That time Uncle Sam brought the Vietnamese bombs for Christmas
By 1972, American efforts in Vietnam were being drawn down. In Paris, North Vietnamese negotiators were unwilling to settle for peace as they felt victory was within their grasp. President Nixon had other ideas.
The Air Force was going to bring the communists to their knees.
This led to the development of a new plan, Operation Linebacker II. Linebacker II would not be limited in its objectives like its predecessor. The new objective was the strategic destruction of North Vietnamese infrastructure. Some 200 B-52s, along with numerous types of tactical aircraft, prepared to strike at the heartland of North Vietnam – Hanoi and Haiphong.
Bomb Damage Assessments after Linebacker II.
Arrayed against the Americans was one of the most formidable air defense networks ever conceived.
The North Vietnamese had over 100 MiG fighters ready to launch at a moment's notice. They also had over 20 SAM sites in the vicinity of the target area, along with all manner of anti-aircraft artillery and a vast radar network.
Dec. 18, 1972, aircrews took to the skies, intent on destroying their enemy.
A veritable clash of the titans ensued. Massive SA-2 missiles, the size of telephone poles, soared into the sky after the intruding bombers — oftentimes in four-to-six missile salvos. At one point, bomber crews tracked 40 missiles in the air at one time.
Despite the frenetic fire from the North Vietnamese, only three B-52s were lost on the first night along with a single F-111 on a mission against Radio Hanoi.
The B-52 crews also got in on the action. Not only did they drop tens of thousands of pounds of bombs on enemy targets, but SSgt. Samuel Turner, a tail gunner on one of the B-52s, shot down an attacking MiG-21 — the first since the Korean War and the first for a B-52.
The tail gunner's station inside a B-52D Stratofortress. The four rear-facing Browning .50 caliber machine guns were below the gunner and aimed remotely, similar to the configuration of the Boeing B-29 Superfortress in WWII.
Just as the B-52s were entering the threat area, Turner's radar screen lit up with two bogeys at 6 o'clock low. One MiG came in hot pursuit, closing fast on the bomber from behind. When his instruments indicated the bogey was in range Turner let loose a long burst from his quad .50s. A terrific explosion lit up the night and Turner's radar now showed only one threat. After seeing his wingman obliterated, the second MiG disengaged.
After a successful second night of bombing, in which no American aircraft were lost, disaster struck on the third night.
Using the same tactics for the third night in a row, the bombers flew into a maelstrom. Six B-52s were sent earthward along with a Navy fighter. Reeling from the loss but intent to carry on the mission, the Air Force quickly revamped its tactics.
The fourth day of missions saw the loss of two B-52s and another Navy fighter, but the Americans were putting their experience to good use. For the next three days, the Air Force bombers pounded North Vietnamese targets without the loss of any B-52s. Each bomber demolished entire grid squares.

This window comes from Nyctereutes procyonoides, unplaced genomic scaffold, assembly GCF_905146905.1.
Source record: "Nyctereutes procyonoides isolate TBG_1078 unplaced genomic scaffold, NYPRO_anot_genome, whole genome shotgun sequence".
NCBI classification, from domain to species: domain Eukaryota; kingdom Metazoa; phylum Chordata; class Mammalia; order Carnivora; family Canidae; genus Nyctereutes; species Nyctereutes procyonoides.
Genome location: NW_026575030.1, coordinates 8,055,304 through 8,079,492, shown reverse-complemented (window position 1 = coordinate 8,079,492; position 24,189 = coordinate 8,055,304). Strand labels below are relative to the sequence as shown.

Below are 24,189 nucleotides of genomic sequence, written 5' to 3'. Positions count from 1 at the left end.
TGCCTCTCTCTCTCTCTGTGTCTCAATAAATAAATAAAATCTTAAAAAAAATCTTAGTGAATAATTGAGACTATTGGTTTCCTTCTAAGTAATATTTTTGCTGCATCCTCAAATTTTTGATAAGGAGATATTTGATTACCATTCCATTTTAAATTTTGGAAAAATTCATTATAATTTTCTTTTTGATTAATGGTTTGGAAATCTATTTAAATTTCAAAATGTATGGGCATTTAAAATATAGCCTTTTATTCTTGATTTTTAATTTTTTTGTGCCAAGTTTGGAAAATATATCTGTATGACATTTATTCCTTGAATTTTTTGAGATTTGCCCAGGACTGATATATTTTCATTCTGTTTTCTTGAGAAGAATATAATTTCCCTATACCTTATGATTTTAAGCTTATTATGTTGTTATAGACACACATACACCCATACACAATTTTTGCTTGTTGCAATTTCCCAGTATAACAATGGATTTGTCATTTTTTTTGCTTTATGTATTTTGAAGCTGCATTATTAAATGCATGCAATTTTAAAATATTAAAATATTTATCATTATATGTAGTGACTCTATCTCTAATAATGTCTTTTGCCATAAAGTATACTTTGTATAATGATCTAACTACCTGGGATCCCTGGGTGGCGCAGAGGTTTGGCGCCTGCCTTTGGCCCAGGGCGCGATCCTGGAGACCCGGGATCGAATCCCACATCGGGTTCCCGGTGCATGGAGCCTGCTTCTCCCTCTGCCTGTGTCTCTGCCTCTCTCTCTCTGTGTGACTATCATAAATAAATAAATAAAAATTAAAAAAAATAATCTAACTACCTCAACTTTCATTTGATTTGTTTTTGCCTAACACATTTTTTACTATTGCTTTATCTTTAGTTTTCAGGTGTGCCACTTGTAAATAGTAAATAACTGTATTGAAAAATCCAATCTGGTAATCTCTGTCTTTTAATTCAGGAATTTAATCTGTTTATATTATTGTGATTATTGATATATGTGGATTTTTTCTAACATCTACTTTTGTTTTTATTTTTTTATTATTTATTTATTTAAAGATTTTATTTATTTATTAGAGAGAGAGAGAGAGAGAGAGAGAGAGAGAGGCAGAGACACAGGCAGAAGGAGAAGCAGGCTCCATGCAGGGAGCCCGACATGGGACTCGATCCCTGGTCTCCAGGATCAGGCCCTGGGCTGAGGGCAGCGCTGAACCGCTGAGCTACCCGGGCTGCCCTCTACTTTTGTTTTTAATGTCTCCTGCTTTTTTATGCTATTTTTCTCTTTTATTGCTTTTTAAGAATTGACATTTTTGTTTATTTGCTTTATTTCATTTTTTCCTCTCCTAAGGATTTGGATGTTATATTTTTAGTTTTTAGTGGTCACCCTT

B-52s pounding North Vietnamese targets during Linebacker II.
On the seventh night, Christmas Eve, the Americans got an early Christmas present and another morale boost. A1C Albert Moore became the second B-52 tail gunner to score a kill on an enemy fighter. He is also the last known aerial gunner in history to accomplish such a feat.
In similar fashion to the MiG that attacked Turner's B-52, a lone bogey charged the bomber from 6 o'clock low. The eighteen-year-old Moore steadied himself, called out his target, and let loose a burst.
He fired another burst. This, too, failed to connect with the encroaching fighter.
Desperate to protect his crew and with scant few seconds remaining before the MiG began firing itself Moore unleashed a torrent of bullets from his guns. Unable to see the MiG directly, he watched as its radar signature grew to three times normal size and disappear.
A fellow tail gunner saw the action and confirmed that Moore had destroyed the enemy aircraft.
The B-52 Stratofortress known as "Diamond Lil" sits near the north entrance of the Air Force Academy in Colorado Springs, Colo., Dec. 23, 2010. Diamond Lil's tail gunner, Airman 1st Class Albert Moore, shot down a North Vietnamese MiG on Dec. 24, 1972. Diamond Lil came to the Academy after it was decommissioned in 1983. (U.S. Air Force photo by Staff Sgt. Don Branum)
On Christmas Day, the Americans took a tactical pause to evaluate their efforts, give their weary crews some rest, and signal to the North Vietnamese that it was time to come back to the negotiating table.
The North Vietnamese instead restocked their supply of SAMs and prepared to do battle once again.
Undeterred, the bomber crews came back with a vengeance. Employing new tactics and hitting more targets, they wore the North Vietnamese down.
In the days after Christmas, four more B-52s were shot down, but the pressure on the North Vietnamese was intensifying. Their defenses were crumbling.
After the losses on Dec. 20, the Air Force had called for more attacks against SAM sites and radar stations. Both bombers and fighters struck with deadly precision, crippling the North's ability to defend itself.
By the final day of bombings on Dec. 29, the communists were only able to muster 23 SA-2 attacks throughout the entire mission.
From Dec. 18 to Dec. 29, American aircraft flew over 1,500 sorties, dropped over 15,000 tons of bombs, and succeeded in bringing the North Vietnamese back to the negotiating table. The 11 Days War, as it came to be known, was just the success the United States had been looking for in the war in Vietnam. The only question on many veterans' minds at that point, though, was why hadn't they employed strategic air power sooner?